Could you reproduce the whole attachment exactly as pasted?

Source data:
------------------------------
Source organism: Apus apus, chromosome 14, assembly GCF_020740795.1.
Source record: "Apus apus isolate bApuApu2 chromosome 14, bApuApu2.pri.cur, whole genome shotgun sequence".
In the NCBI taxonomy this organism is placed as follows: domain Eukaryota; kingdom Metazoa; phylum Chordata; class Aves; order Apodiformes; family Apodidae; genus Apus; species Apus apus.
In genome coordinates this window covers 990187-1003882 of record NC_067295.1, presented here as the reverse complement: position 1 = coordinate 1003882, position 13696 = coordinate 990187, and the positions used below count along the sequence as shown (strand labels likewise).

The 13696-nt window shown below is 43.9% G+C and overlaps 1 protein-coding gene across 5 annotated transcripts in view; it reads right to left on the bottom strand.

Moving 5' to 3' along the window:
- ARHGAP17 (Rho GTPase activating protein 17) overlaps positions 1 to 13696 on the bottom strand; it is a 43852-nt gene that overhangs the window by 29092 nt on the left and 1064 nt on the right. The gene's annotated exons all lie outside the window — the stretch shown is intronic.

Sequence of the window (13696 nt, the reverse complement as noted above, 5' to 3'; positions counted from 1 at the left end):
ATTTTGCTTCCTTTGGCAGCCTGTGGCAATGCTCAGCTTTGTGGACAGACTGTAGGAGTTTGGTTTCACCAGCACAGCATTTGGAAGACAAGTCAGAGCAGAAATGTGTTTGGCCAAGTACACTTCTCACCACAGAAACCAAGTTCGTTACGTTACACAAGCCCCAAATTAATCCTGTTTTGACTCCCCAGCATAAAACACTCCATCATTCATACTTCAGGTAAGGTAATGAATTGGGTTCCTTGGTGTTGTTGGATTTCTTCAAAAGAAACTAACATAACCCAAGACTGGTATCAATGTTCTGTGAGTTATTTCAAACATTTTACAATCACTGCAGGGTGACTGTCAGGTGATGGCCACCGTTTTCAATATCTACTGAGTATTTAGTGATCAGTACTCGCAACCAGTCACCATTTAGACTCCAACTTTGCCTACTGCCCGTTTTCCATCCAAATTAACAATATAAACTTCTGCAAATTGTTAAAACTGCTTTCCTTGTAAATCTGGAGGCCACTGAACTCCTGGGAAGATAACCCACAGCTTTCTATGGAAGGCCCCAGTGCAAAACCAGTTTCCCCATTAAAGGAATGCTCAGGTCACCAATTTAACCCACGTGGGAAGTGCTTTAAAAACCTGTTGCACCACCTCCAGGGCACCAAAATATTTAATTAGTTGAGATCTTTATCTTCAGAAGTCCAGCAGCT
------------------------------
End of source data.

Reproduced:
Source organism: Apus apus, chromosome 14, assembly GCF_020740795.1.
Source record: "Apus apus isolate bApuApu2 chromosome 14, bApuApu2.pri.cur, whole genome shotgun sequence".
In the NCBI taxonomy this organism is placed as follows: domain Eukaryota; kingdom Metazoa; phylum Chordata; class Aves; order Apodiformes; family Apodidae; genus Apus; species Apus apus.
In genome coordinates this window covers 990187-1003882 of record NC_067295.1, presented here as the reverse complement: position 1 = coordinate 1003882, position 13696 = coordinate 990187, and the positions used below count along the sequence as shown (strand labels likewise).

The 13696-nt window shown below is 43.9% G+C and overlaps 1 protein-coding gene across 5 annotated transcripts in view; it reads right to left on the bottom strand.

Moving 5' to 3' along the window:
- ARHGAP17 (Rho GTPase activating protein 17) overlaps positions 1 to 13696 on the bottom strand; it is a 43852-nt gene that overhangs the window by 29092 nt on the left and 1064 nt on the right. The gene's annotated exons all lie outside the window — the stretch shown is intronic.

Sequence of the window (13696 nt, the reverse complement as noted above, 5' to 3'; positions counted from 1 at the left end):
ATTTTGCTTCCTTTGGCAGCCTGTGGCAATGCTCAGCTTTGTGGACAGACTGTAGGAGTTTGGTTTCACCAGCACAGCATTTGGAAGACAAGTCAGAGCAGAAATGTGTTTGGCCAAGTACACTTCTCACCACAGAAACCAAGTTCGTTACGTTACACAAGCCCCAAATTAATCCTGTTTTGACTCCCCAGCATAAAACACTCCATCATTCATACTTCAGGTAAGGTAATGAATTGGGTTCCTTGGTGTTGTTGGATTTCTTCAAAAGAAACTAACATAACCCAAGACTGGTATCAATGTTCTGTGAGTTATTTCAAACATTTTACAATCACTGCAGGGTGACTGTCAGGTGATGGCCACCGTTTTCAATATCTACTGAGTATTTAGTGATCAGTACTCGCAACCAGTCACCATTTAGACTCCAACTTTGCCTACTGCCCGTTTTCCATCCAAATTAACAATATAAACTTCTGCAAATTGTTAAAACTGCTTTCCTTGTAAATCTGGAGGCCACTGAACTCCTGGGAAGATAACCCACAGCTTTCTATGGAAGGCCCCAGTGCAAAACCAGTTTCCCCATTAAAGGAATGCTCAGGTCACCAATTTAACCCACGTGGGAAGTGCTTTAAAAACCTGTTGCACCACCTCCAGGGCACCAAAATATTTAATTAGTTGAGATCTTTATCTTCAGAAGTCCAGCAGCT